Monday, October 15, 2012

Dusty Turquoise

 The first color choice for our lake house was made before we ever broke ground. 
Inspiration came during a visit to New York City.
We were at the New York Botanical Gardens, enjoying the spectacular spring orchid show.
 
 
The show has been an annual April event for ten years.
The beauty of the orchids was otherworldly, and the artistry of the displays was amazing.

 
 
But it was in the permanent display area featuring dry climate plants that we found these subtle shades of a gorgeous greenish blue.
 
 
Not true blue, but decidedly more blue than green when compared to the new growth on the cactus.  Dusty turquoise seems like the right name!
 
 
Or maybe powdery aqua? 
It's a color that reminded us of shutters in the French countryside, New Mexican garden gates, turquoise jewelry, Greek pots on white-washed balconies, warm ocean water, old Mexican benches...I think I could go on and on pulling up delightful images! 
What they all have in common is climate.
 
 
These are warm weather plants and their beautiful color turns up often in warm weather regions.
Here's a handsome prickly garden outside one of the old San Antonio missions.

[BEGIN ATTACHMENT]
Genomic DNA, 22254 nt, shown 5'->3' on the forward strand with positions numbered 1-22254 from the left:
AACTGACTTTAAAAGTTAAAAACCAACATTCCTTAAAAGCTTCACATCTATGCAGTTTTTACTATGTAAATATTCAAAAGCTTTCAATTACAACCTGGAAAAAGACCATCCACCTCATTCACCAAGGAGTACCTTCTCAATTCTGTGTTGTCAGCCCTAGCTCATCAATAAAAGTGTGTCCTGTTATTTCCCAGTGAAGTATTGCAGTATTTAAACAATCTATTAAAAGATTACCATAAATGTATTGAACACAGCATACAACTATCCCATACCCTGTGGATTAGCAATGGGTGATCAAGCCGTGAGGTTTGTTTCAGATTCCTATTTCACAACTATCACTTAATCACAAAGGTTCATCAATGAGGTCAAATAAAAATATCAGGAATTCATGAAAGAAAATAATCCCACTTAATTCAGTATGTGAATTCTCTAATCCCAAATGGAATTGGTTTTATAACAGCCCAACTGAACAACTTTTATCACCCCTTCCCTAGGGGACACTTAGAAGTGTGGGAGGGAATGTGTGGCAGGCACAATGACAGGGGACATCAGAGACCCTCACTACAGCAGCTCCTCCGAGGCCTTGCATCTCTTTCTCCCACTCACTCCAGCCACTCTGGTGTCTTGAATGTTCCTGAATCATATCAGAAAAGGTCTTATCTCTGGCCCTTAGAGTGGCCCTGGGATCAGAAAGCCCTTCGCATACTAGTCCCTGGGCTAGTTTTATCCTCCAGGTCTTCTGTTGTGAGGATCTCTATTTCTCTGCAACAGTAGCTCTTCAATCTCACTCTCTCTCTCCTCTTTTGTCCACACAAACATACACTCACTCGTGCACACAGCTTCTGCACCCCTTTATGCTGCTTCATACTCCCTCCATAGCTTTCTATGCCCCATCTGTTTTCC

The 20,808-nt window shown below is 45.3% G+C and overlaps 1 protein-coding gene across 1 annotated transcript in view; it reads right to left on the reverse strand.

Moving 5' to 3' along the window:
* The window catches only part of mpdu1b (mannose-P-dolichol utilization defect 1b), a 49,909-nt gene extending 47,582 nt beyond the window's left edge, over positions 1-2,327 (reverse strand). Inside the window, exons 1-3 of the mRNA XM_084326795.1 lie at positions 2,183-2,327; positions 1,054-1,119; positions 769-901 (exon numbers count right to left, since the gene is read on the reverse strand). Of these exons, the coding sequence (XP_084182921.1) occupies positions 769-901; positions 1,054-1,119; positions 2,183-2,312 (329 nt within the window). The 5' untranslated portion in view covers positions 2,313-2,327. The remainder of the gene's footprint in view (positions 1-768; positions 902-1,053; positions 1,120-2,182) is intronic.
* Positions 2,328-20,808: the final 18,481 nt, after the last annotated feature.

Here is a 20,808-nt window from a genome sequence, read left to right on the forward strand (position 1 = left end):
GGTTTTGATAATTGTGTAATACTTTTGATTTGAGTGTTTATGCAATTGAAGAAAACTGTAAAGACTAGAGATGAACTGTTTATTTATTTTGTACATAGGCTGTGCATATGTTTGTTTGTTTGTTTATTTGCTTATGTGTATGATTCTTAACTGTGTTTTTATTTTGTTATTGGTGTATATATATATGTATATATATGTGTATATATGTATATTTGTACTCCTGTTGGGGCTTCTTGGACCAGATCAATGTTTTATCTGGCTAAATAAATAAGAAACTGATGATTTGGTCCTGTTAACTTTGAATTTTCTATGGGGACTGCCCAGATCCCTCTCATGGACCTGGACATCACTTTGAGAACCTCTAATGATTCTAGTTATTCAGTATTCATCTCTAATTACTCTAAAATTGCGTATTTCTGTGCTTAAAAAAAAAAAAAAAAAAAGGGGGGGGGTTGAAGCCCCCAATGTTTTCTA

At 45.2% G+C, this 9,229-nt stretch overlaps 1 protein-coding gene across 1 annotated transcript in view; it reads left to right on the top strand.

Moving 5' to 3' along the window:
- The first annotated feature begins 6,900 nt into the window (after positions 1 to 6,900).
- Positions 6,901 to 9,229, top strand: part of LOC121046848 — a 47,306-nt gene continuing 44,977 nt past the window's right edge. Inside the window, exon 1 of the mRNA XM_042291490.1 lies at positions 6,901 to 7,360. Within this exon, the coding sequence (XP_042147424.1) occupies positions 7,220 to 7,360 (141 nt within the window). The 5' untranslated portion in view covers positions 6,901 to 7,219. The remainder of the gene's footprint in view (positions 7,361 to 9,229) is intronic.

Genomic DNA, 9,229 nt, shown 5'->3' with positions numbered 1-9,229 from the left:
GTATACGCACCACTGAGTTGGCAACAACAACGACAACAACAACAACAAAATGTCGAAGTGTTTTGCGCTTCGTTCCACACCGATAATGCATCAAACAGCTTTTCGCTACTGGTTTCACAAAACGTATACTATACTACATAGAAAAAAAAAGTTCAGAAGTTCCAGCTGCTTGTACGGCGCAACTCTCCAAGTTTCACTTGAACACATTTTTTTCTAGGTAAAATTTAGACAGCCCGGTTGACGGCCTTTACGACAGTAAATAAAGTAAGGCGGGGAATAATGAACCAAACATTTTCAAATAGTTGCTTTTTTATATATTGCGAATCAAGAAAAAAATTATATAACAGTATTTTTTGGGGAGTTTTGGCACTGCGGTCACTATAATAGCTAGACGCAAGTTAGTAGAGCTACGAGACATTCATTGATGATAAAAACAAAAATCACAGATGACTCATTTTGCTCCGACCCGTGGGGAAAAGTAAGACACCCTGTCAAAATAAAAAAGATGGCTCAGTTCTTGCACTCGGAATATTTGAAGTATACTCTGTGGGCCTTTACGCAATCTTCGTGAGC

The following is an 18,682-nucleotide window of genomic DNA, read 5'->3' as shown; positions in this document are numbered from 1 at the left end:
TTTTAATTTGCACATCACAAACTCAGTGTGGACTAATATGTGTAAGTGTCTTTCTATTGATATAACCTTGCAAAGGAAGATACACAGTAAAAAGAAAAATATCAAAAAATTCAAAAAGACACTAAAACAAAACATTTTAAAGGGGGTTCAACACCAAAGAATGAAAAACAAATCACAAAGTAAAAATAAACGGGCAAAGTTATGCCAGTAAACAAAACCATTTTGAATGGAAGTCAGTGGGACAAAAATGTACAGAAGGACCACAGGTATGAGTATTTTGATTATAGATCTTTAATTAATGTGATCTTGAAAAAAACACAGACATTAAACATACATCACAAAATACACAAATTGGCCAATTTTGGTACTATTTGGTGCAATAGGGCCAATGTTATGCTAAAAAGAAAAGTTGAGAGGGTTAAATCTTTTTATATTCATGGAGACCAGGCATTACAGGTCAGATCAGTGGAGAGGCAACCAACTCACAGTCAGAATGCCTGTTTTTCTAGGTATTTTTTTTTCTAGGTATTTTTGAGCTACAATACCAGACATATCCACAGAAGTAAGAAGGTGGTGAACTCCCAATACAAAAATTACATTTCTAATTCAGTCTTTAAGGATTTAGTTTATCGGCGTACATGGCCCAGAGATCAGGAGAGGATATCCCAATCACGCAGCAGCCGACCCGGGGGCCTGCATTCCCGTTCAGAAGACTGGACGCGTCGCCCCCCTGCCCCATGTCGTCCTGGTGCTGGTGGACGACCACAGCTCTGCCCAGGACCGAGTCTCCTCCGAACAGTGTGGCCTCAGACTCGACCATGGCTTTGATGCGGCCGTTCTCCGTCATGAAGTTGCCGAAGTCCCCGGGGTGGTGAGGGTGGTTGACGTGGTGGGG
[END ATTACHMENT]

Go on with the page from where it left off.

What a great combination of shapes and textures and color.
 
 
Obviously this dusty turquoise is a perfect color for a hot climate! 
I decided to use it inside as a statement color on some of the kitchen cabinets. 
After collecting the requisite fistful of samples from various shops, I settled on a shade called  Seascape from the Valspar collection at Lowe's.
It looks brighter in this photo of the kitchen, but on site it is actually a bit grayer, an exact match for those cactus in the photo above.
 
 
Seascape has a warm tone, so it looks great with the saltillo tile and with the mellow Texas limestone.
The interior of the cabinets have been painted a soft yellow to set off the white dishes. 
 
 
This color collection turns up again in the fabrics for the dining nook.
And even in some of the moods of the lake...
 
 
 
 
As of this weekend, we are mostly unpacked!
 

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